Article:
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    Dude pulled a gun and discharged it. Obi Wan deflected the shot and then dis-armed him. Case closed. Chopping an energy weapon in half might injure others. – Mazura May 9 '15 at 0:36
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In Star Wars: Knights of the Old Republic

The protagonist turns out to be Darth Revan a Sith lord who has his mind erased and has to regain his attunement to the force. This was done in the middle of a space battle after Revan's apprentice saw an opportunity to turn on his master and gain control. The Jedi boarded Revan's crippled ship and block his memories.

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    I played KOTOR I and II, but for some reason this didn't occur to me. – Wad Cheber May 9 '15 at 21:54
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    It's an edge case right? He was weakened by Malak so technically, they didn't do anything violent, but it's doubtful if they would have been able to had he not been incapacitated. Yet still it is an instance of just that. – Michael Brown May 10 '15 at 0:48
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    The problem is that we're supposed to stick to canon, and Mickey Mouse says pretty much nothing is canon anymore. Were the KOTOR games ever canonical to any degree? – Wad Cheber May 10 '15 at 1:07
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    There were EU books based on the KOTOR games and "canonical" paths through the game. Don't know if they count anymore – Michael Brown May 11 '15 at 5:05
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    @WadCheber SWTOR is canon. and in Swtor Revan appears without anything being changed from the book "Revan" or the Kootor 1 or 2. So canon by association? – Cherubel Sep 1 '16 at 8:21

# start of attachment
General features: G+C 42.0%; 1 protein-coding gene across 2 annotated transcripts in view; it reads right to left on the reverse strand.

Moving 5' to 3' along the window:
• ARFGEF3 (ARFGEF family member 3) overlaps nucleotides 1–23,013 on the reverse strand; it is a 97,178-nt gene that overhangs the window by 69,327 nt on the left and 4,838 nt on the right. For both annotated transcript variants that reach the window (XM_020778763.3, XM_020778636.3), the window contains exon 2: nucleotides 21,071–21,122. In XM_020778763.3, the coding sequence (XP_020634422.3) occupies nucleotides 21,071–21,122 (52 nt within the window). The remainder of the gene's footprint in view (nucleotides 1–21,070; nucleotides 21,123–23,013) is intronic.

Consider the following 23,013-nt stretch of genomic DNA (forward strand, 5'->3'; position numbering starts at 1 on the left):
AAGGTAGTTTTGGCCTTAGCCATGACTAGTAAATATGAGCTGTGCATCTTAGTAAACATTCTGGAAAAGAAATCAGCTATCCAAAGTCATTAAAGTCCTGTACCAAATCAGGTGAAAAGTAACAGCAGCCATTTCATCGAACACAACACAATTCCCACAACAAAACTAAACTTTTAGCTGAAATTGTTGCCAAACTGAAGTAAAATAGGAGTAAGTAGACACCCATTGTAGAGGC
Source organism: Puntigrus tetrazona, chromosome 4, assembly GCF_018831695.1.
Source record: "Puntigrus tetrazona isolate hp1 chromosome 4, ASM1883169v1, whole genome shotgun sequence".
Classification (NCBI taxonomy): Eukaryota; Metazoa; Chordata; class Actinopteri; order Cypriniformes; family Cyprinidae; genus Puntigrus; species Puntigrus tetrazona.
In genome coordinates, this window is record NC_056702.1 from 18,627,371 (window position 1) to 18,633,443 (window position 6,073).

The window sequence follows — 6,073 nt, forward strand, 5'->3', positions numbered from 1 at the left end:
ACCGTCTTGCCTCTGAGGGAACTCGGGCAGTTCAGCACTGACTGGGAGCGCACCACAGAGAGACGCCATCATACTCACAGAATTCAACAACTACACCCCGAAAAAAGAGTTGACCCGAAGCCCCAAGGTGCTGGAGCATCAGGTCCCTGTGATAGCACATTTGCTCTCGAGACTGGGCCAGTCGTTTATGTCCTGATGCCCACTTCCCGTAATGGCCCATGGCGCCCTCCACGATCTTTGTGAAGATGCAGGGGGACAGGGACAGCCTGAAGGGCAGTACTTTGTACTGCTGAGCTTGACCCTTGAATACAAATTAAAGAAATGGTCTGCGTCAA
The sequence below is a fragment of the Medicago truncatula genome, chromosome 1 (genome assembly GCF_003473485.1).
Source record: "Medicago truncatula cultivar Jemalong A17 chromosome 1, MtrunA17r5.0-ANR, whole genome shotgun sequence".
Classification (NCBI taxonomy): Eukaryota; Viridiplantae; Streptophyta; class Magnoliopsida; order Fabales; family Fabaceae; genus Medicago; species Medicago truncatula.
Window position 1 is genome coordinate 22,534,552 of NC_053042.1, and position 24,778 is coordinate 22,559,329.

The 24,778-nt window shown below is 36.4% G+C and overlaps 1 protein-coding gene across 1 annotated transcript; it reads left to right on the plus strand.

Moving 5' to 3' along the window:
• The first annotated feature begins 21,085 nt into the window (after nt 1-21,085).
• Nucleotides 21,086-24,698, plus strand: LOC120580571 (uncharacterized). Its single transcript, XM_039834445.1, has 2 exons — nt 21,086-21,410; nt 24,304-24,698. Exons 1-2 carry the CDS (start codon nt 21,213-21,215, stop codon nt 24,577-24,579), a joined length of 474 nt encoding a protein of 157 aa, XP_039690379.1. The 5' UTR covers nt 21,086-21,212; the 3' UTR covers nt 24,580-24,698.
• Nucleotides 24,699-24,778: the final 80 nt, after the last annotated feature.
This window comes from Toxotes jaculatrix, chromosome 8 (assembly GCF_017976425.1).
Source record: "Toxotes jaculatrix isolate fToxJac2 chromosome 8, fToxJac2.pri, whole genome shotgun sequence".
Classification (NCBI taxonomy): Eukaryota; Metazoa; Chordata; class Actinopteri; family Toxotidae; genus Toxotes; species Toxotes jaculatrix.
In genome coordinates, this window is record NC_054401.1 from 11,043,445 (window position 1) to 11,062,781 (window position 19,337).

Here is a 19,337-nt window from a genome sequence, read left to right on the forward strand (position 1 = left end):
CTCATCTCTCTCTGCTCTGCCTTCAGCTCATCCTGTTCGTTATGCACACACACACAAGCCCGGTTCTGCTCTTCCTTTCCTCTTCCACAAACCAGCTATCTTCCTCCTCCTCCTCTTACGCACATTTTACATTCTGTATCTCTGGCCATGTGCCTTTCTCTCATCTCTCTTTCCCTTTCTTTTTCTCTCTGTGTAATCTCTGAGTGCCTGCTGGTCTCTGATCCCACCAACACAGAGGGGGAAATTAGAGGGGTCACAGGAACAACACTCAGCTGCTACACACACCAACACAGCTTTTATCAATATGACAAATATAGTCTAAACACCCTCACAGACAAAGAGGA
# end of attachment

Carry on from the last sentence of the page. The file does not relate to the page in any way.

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In Rule of Two, attempts to use direct force powers to subdue a Sith Lord without damaging him were used.

Farfalla gathered energy from the light side of the Force, and at the last moment released it in a single concentrated burst of energy, encasing Bane in a stasis field of light side power. This was not enough to subdue a Dark Lord of the Sith however. The shield exploded into energy fragments as Darth Bane broke free

http://starwars.wikia.com/wiki/Force_barrier

That said, Farfalla is far from the strongest Jedi in history. A group of Jedi would likely have been able to handle it.

On the opposite end, use of force persuasion is rampant in the galaxy far far away. A single, highly persuasive force user could, say, convince a Sith Lord give himself up or even kill himself, as Meetra Surik did to Darth Sion in Knights of the Old Republic II. However, this is something like third tier canon.

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There is no evidence of this in canon which lends to the fact that this is a light side technique that is used. Therefore, I believe this opens this to speculation about what would the Jedi be able to do.